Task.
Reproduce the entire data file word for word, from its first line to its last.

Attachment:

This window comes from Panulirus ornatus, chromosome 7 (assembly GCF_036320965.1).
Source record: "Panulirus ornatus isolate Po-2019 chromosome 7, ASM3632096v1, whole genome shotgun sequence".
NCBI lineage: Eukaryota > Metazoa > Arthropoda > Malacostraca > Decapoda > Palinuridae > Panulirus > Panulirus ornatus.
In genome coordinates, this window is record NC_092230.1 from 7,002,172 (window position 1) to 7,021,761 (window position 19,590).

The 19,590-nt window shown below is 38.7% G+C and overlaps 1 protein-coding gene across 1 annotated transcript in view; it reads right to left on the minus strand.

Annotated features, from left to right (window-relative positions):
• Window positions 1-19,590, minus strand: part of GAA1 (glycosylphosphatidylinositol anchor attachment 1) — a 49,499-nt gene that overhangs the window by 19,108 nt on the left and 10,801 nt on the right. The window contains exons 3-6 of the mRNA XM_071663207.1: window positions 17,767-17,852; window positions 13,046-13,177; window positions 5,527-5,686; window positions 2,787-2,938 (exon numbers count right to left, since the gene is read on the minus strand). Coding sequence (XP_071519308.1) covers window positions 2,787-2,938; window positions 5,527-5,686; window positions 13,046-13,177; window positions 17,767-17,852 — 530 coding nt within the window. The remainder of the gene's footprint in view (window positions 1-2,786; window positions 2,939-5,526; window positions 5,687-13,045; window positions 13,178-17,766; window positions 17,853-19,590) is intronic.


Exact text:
This window comes from Panulirus ornatus, chromosome 7 (assembly GCF_036320965.1).
Source record: "Panulirus ornatus isolate Po-2019 chromosome 7, ASM3632096v1, whole genome shotgun sequence".
NCBI lineage: Eukaryota > Metazoa > Arthropoda > Malacostraca > Decapoda > Palinuridae > Panulirus > Panulirus ornatus.
In genome coordinates, this window is record NC_092230.1 from 7,002,172 (window position 1) to 7,021,761 (window position 19,590).

The 19,590-nt window shown below is 38.7% G+C and overlaps 1 protein-coding gene across 1 annotated transcript in view; it reads right to left on the minus strand.

Annotated features, from left to right (window-relative positions):
• Window positions 1-19,590, minus strand: part of GAA1 (glycosylphosphatidylinositol anchor attachment 1) — a 49,499-nt gene that overhangs the window by 19,108 nt on the left and 10,801 nt on the right. The window contains exons 3-6 of the mRNA XM_071663207.1: window positions 17,767-17,852; window positions 13,046-13,177; window positions 5,527-5,686; window positions 2,787-2,938 (exon numbers count right to left, since the gene is read on the minus strand). Coding sequence (XP_071519308.1) covers window positions 2,787-2,938; window positions 5,527-5,686; window positions 13,046-13,177; window positions 17,767-17,852 — 530 coding nt within the window. The remainder of the gene's footprint in view (window positions 1-2,786; window positions 2,939-5,526; window positions 5,687-13,045; window positions 13,178-17,766; window positions 17,853-19,590) is intronic.